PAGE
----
Melbourne retailer John Temelli suggested it came down to the value put on the piece by the consumer, saying he had seen consumers wear fashion jewellery more proudly than precious metal or gem crested jewellery.
Nicholson came back to the debate, observing that it had been jumping around. He said, “It seems that sometimes you are raising issues about the store (Michael Hill), then you seem to be talking about the quality of manufacture and then you seem to be raising issues about the manufacturing process. Therein lies the REAL issue; can we devise a universal definition for fine jewellery?”
The Australian jewellery industry can't agree on a definition for fine jewellery
“To me "fine" jewellery represents the best in its class and has been made with precision and skill by a finely trained craftsperson,” added Simon Grew another NSW jeweller.
Kiwi jeweller Callum Chowns noted that ‘fine’ definitely has a broad interpretation.
Haab had an interesting suggestion however when he said yesterday that it was the method of fabrication that was the most crucial element in deciding whether a piece was fine or not.
“If a great designer produces a masterpiece that is to be mass produced, then the original can be termed fine make but the subsequent mass cast items are not,” Haab wrote.
Haab believed that a definition of fine jewellery could be as simple as ‘better than average’. That turned the discussion to arithmetic including which retailers had the lion’s share of the Australian jewellery market.
Somewhat tongue-in-cheek, Nicholson challenged anyone to provide an appropriate definition, saying, “if you can provide an iron-clad, non-subjective and inarguable definition of ‘fine jewellery’ then I will put it to CIBJO, the international governing body.”
Mark Mowatt-Wilson from Brisbane noted that the debate had “gone many different directions, it is still indecisive and always will be. English is an evolving language. Words are even back-engineered once a new use for the word comes into common usage.”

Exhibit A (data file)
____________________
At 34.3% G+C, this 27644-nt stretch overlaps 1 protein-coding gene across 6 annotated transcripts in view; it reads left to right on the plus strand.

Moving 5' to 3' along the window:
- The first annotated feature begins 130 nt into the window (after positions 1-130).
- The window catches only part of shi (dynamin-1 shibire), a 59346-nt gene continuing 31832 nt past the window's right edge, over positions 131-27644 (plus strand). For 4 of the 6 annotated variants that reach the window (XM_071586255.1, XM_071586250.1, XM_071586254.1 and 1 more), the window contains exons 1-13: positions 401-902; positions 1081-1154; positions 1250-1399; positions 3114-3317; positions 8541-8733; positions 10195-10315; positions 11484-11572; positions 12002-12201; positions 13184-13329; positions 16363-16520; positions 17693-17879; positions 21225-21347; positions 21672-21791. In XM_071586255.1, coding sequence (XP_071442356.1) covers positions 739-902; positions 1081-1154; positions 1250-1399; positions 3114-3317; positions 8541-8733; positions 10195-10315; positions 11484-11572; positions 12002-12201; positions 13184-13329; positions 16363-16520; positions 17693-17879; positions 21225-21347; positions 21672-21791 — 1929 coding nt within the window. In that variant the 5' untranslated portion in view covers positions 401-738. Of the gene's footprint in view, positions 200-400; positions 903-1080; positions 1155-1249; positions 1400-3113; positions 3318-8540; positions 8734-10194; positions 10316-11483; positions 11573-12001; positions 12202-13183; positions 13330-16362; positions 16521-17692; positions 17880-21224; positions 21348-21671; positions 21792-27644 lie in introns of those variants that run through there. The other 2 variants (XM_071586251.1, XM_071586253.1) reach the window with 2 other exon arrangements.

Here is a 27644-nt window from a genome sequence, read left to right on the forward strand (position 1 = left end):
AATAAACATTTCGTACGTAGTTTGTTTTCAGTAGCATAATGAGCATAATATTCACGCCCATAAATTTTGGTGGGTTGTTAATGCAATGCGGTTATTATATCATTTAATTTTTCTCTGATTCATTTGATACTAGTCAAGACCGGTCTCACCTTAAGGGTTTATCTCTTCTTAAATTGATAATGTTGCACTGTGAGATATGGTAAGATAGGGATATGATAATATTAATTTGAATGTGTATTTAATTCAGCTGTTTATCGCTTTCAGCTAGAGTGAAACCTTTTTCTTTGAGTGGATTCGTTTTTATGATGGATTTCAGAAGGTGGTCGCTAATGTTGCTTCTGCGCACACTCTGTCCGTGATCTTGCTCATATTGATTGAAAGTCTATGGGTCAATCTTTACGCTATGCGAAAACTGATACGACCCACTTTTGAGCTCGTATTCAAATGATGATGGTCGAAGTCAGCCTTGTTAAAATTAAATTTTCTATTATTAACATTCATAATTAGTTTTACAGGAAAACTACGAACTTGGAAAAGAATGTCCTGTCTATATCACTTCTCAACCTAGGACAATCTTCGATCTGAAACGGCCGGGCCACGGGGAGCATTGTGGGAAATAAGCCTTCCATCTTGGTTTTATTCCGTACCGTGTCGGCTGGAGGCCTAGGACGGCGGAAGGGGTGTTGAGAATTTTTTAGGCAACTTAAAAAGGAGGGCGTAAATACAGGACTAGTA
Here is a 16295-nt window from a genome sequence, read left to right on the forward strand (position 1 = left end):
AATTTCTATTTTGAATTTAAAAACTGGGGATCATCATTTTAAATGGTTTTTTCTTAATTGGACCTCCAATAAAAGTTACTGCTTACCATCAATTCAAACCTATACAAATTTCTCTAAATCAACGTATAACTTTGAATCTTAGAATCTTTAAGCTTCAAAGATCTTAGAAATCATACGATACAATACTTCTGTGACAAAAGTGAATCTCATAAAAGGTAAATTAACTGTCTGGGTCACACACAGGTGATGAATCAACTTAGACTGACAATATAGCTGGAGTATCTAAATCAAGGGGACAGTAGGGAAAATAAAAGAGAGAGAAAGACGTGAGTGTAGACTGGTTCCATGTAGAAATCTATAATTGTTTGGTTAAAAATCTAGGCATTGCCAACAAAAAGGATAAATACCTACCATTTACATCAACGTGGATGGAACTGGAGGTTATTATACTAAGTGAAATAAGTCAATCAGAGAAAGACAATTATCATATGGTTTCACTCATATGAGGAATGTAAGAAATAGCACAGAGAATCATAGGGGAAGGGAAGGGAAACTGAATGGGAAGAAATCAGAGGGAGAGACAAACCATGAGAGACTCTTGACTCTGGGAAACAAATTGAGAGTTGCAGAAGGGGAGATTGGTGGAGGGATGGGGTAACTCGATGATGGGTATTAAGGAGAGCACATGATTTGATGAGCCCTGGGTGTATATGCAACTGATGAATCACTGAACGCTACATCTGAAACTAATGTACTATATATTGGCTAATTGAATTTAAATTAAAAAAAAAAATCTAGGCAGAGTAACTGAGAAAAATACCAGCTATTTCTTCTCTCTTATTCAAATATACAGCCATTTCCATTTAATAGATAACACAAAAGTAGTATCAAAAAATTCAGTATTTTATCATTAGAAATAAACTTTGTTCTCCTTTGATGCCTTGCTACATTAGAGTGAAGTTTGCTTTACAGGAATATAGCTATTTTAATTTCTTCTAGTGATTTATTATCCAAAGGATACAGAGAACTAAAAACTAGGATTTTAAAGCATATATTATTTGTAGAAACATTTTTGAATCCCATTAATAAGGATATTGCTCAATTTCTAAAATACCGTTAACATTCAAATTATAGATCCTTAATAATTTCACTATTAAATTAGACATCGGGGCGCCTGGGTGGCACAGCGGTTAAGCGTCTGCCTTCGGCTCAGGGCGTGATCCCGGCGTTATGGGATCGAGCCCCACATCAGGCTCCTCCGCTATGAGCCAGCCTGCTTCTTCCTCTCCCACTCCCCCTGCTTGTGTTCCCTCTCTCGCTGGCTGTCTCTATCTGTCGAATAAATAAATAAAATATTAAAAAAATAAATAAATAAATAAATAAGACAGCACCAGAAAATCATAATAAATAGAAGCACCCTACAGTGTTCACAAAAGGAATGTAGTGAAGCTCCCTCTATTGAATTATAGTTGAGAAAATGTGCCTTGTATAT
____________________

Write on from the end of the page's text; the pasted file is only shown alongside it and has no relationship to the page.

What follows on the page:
He then suggested a new debate for fun as we are chasing our tails.
Despite almost a week of debate, 92 posts from a wide range on the industry participants, it seemed there was no clear conclusion as to what classified as fine jewellery let along differentiating between fine and fashion jewellery; which perhaps begs the question: If the industry experts cannot form a conclusion on what classes as fine jewellery, what hope does the consumer have?
Coincidentally it is exactly 12 months ago that I called on young people in the jewellery industry to unite. In an editorial first published in April last year
and which subsequnetly caused a major debate, I wrote:
I regularly hear people complain about the lack of young talent in the jewellery industry. I’m also often asked for information about young designers or if I know any young salespeople, so I thought it was about time that young people in the industry formed their own group. It’s widely recognised that there is a shortage of young people taking up apprenticeships in many industries, including the jewellery industry. While many Australian sectors are experiencing difficulty in attracting young people, a recent survey by the JAA found that 54 per cent of members were 45 or older and 21 per cent were between 56 and 65.Interestingly, there are no JAA members under 25 and I believe it’s safe to assume that the average age of jewellery retailers and suppliers across the board is easily over 50.
From there a number of young people took up the challenge and formed a Facebook page called Young Jewellers Group
(YJG) and it quickly grew. In less than a year YJG now has more than 400 members and it has become an amazing industry forum.
The debate about defining ‘fine jewellery’ was not only most interesting it was done in healthy spirit and while an inarguable definition may not have been achieved, it shows the power of social media and demonstrates how interaction and communication has changed.
- Coleby NicholsonMore reading
Posted April 24, 2012